Tom was a regular presence in the various engineering forums online, always contributing both deep knowledge and his particular brand of dry wit. In recent months, he’d been open about the battle he was fighting with cancer, especially as it became clear he wasn’t going to win this one. Paul McLane of Radio World penned a touching story a few weeks ago about Tom’s quiet dignity, a story especially worth reading after news of Tom’s death August 28. He was just 62.
*On the NEW HAMPSHIRE seacoast, JC Coffey has departed after a year as operations manager/brand manager for Townsquare, where he was programming country WOKQ and WPKQ and overseeing the classic rock “Shark” duo of WSAK/WSHK. No word yet on what’s next for Coffey, who has had a long run at various stations around the area.
*One of the finest radio engineers in MASSACHUSETTS has changed jobs. Paul Shulins had been with the Greater Media/Beasley cluster in Boston for 28 years, overseeing projects that included the consolidation of five FMs in a new cluster studio in Dorchester as well as plenty of transmitter work, especially up on the Prudential Tower. Now he’s exited his post as director of engineering for Beasley in Boston to join Burk Technology, where he’ll take over as VP and chief technology officer starting Sept. 18.
On the South Coast, Stan Lipp was a talk icon at WNBH (1340) and WBSM (1420) from 1964 until he retired from his “Open Line” talk show in 2001. He died in Florida last Monday at 89.
*While Brown students in Rhode Island are exiting FM radio, their Ivy League counterparts in upstate NEW YORK are betting on the medium’s future. WVBR (93.5 Ithaca), the Cornell-affiliated commercial station, raised its new tower on Hungerford Hill this week.
The new 141-foot ERI tower and antenna complete a multi-year rebuild of the station that started with its move to a new studio home back in 2014; it replaces a 1960s-era Wincharger tower that was dropped with much ceremony a week ago. The new tower also comes with a small power increase from 3 kW to 3.8 kW, pushing a little more signal up Cayuga’s waters.
(photo courtesy Mark Humphrey)
*Down the road in Binghamton, Equinox has brought hip-hop to the market with the launch of “Hot 92.9,” replacing classic rock “Z93” on W225BC (92.9) and the HD3 of WCDW (106.7). The new “Hot” takes on noncommercial WJOB (93.3), the Urban League’s hip-hop station just up the dial, as well as more mainstream top-40 offerings from Cumulus (“Wild” WWYL 104.1), iHeart (“Now” WBNW-FM 105.7) and locally-owned “Magic” WLTB (101.7). (WLTB is getting ready to launch a new format itself on its 102.5 translator, though the details remain under wraps.)
Here in Rochester, Genesee Media is moving its “Team” sports format from W288CS (105.5) to its newly-launched translator at 97.5, W248BH. The new translator, which relays WRSB (1590 Brockport), is now simulcasting “Team” with 105.5 ahead of the impending sale of 105.5 and an eventual new hip-hop format on that frequency.
*In NEW JERSEY, Dennis Lamme is the new market president for Townsquare’s Monmouth/Ocean cluster. Lamme, who’s spent many years in leadership roles around the region with Clear Channel/iHeart, takes over in Monmouth/Ocean from Michael Ruble, who’d been overseeing both that market and the Atlantic City market and will now focus solely on Atlantic City.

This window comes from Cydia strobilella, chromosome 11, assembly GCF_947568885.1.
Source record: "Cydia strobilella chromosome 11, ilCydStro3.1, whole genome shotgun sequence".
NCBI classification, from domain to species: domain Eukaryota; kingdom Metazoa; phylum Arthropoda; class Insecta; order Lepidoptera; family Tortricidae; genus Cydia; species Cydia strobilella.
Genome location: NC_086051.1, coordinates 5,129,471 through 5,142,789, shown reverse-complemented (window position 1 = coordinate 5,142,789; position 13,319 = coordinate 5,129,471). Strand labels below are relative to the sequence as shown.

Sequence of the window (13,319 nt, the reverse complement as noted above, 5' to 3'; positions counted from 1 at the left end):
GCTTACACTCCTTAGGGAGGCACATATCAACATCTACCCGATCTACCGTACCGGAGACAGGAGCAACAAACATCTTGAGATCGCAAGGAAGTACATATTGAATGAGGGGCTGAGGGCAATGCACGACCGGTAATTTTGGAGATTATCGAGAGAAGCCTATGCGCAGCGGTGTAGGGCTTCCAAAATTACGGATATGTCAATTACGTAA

*In western PENNSYLVANIA, CBS Radio has added entertainer Chris Jamison to its morning show at WBZZ (Star 100.7) in Pittsburgh. Jamison, who’ll also do Sunday afternoons, has been linked to Star since the station promoted him back in 2014 as a contestant on “The Voice.”
*There’s a new signal on the air for Labor Day on the Lake Erie shoreline in CANADA. My Broadcasting launched CKNC (99.7 Simcoe) at noon Friday. The new “Oldies 99.7” is My’s second station in the market, pairing with the existing “My 98.9,” CHCD.
In Mississauga, Elliot Kerr is applying for yet another new transmitter site for his yet-unbuilt CKNT (960). Canadian Radio News reports Kerr is now requesting to use a site at 6550 Danville Road, still with 2000 watts by day, 280 watts night – and he has only until November 30 to get the station built or lose the permit.
*In Niagara Falls, Vista Radio is selling its two FM stations to Christopher Byrnes’ Byrnes Communications. It’s paying C$800,000 for CJED (105.1 2dayFM) and CFLZ (101.1 Juice FM), and we’d bet that those Vista-specific brands won’t last long once Byrnes takes over from Vista.
Back up the QEW, the CRTC will consider several applications for new stations in the Grimsby/Beamsville area at a hearing November 30. Durham Radio (which owns CHKX 94.7 in nearby Hamilton), Dufferin (Evanov) and Byrnes are all applying for 88.5 there. The Dufferin/Evanov proposal is for “modern easy listening,” which would parallel Evanov’s “Jewel 88.5” up north of Toronto, while Durham and Byrnes both propose to do classic hits.
North of Toronto in Georgina, My Broadcasting, Frank Torres and Radio Markham York are both applying for new stations at the Nov. 30 hearing, too: My wants an AC format on 93.7, Torres wants classic hits on 93.7 and Markham York wants classic hits on 94.5.
*More AM-to-FM flips for low-power CBC transmitters: in McAdam, N.B., CBAX (600) wants to move to 95.5 as CBZF-1, using 50 watts/29m. In Natashquan, Quebec, CBSI-5 (1100) wants to move to 99.9 with 258 watts/-0.7m.